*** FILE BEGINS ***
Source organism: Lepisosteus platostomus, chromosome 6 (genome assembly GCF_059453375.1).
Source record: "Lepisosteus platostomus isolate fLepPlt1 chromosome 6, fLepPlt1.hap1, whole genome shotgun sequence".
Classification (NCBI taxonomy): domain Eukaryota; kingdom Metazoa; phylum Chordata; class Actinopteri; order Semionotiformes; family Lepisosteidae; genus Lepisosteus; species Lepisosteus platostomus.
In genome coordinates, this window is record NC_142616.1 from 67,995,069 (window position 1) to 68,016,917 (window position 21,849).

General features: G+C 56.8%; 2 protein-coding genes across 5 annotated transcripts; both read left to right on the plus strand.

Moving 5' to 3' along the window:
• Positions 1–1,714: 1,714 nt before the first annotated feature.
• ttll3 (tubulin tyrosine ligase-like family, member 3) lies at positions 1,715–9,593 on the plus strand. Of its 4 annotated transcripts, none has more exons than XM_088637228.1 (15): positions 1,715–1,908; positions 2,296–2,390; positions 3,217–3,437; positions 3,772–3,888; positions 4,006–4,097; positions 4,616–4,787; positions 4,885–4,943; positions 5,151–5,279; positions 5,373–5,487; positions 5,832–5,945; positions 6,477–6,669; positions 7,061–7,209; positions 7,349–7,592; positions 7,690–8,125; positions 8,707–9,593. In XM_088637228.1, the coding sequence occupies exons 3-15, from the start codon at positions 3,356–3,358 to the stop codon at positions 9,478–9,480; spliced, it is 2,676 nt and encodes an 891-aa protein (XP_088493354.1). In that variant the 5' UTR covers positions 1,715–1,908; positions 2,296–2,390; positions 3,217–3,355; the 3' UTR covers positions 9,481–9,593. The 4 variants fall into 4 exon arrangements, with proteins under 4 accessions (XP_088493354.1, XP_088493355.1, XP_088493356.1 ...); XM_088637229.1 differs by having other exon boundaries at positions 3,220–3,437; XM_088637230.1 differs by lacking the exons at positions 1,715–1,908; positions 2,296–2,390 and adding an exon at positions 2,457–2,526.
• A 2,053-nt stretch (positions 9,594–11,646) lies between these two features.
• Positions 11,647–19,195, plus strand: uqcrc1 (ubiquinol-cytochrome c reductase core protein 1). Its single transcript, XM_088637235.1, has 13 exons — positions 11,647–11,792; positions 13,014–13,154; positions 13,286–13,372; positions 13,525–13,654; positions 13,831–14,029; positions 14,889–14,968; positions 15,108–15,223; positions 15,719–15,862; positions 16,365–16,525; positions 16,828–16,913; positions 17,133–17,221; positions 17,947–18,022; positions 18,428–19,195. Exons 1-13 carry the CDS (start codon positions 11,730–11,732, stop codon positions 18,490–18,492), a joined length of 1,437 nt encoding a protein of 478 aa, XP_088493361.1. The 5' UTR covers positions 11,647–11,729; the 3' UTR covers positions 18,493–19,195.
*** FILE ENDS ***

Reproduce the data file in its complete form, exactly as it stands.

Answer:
Source organism: Lepisosteus platostomus, chromosome 6 (genome assembly GCF_059453375.1).
Source record: "Lepisosteus platostomus isolate fLepPlt1 chromosome 6, fLepPlt1.hap1, whole genome shotgun sequence".
Classification (NCBI taxonomy): domain Eukaryota; kingdom Metazoa; phylum Chordata; class Actinopteri; order Semionotiformes; family Lepisosteidae; genus Lepisosteus; species Lepisosteus platostomus.
In genome coordinates, this window is record NC_142616.1 from 67,995,069 (window position 1) to 68,016,917 (window position 21,849).

General features: G+C 56.8%; 2 protein-coding genes across 5 annotated transcripts; both read left to right on the plus strand.

Moving 5' to 3' along the window:
• Positions 1–1,714: 1,714 nt before the first annotated feature.
• ttll3 (tubulin tyrosine ligase-like family, member 3) lies at positions 1,715–9,593 on the plus strand. Of its 4 annotated transcripts, none has more exons than XM_088637228.1 (15): positions 1,715–1,908; positions 2,296–2,390; positions 3,217–3,437; positions 3,772–3,888; positions 4,006–4,097; positions 4,616–4,787; positions 4,885–4,943; positions 5,151–5,279; positions 5,373–5,487; positions 5,832–5,945; positions 6,477–6,669; positions 7,061–7,209; positions 7,349–7,592; positions 7,690–8,125; positions 8,707–9,593. In XM_088637228.1, the coding sequence occupies exons 3-15, from the start codon at positions 3,356–3,358 to the stop codon at positions 9,478–9,480; spliced, it is 2,676 nt and encodes an 891-aa protein (XP_088493354.1). In that variant the 5' UTR covers positions 1,715–1,908; positions 2,296–2,390; positions 3,217–3,355; the 3' UTR covers positions 9,481–9,593. The 4 variants fall into 4 exon arrangements, with proteins under 4 accessions (XP_088493354.1, XP_088493355.1, XP_088493356.1 ...); XM_088637229.1 differs by having other exon boundaries at positions 3,220–3,437; XM_088637230.1 differs by lacking the exons at positions 1,715–1,908; positions 2,296–2,390 and adding an exon at positions 2,457–2,526.
• A 2,053-nt stretch (positions 9,594–11,646) lies between these two features.
• Positions 11,647–19,195, plus strand: uqcrc1 (ubiquinol-cytochrome c reductase core protein 1). Its single transcript, XM_088637235.1, has 13 exons — positions 11,647–11,792; positions 13,014–13,154; positions 13,286–13,372; positions 13,525–13,654; positions 13,831–14,029; positions 14,889–14,968; positions 15,108–15,223; positions 15,719–15,862; positions 16,365–16,525; positions 16,828–16,913; positions 17,133–17,221; positions 17,947–18,022; positions 18,428–19,195. Exons 1-13 carry the CDS (start codon positions 11,730–11,732, stop codon positions 18,490–18,492), a joined length of 1,437 nt encoding a protein of 478 aa, XP_088493361.1. The 5' UTR covers positions 11,647–11,729; the 3' UTR covers positions 18,493–19,195.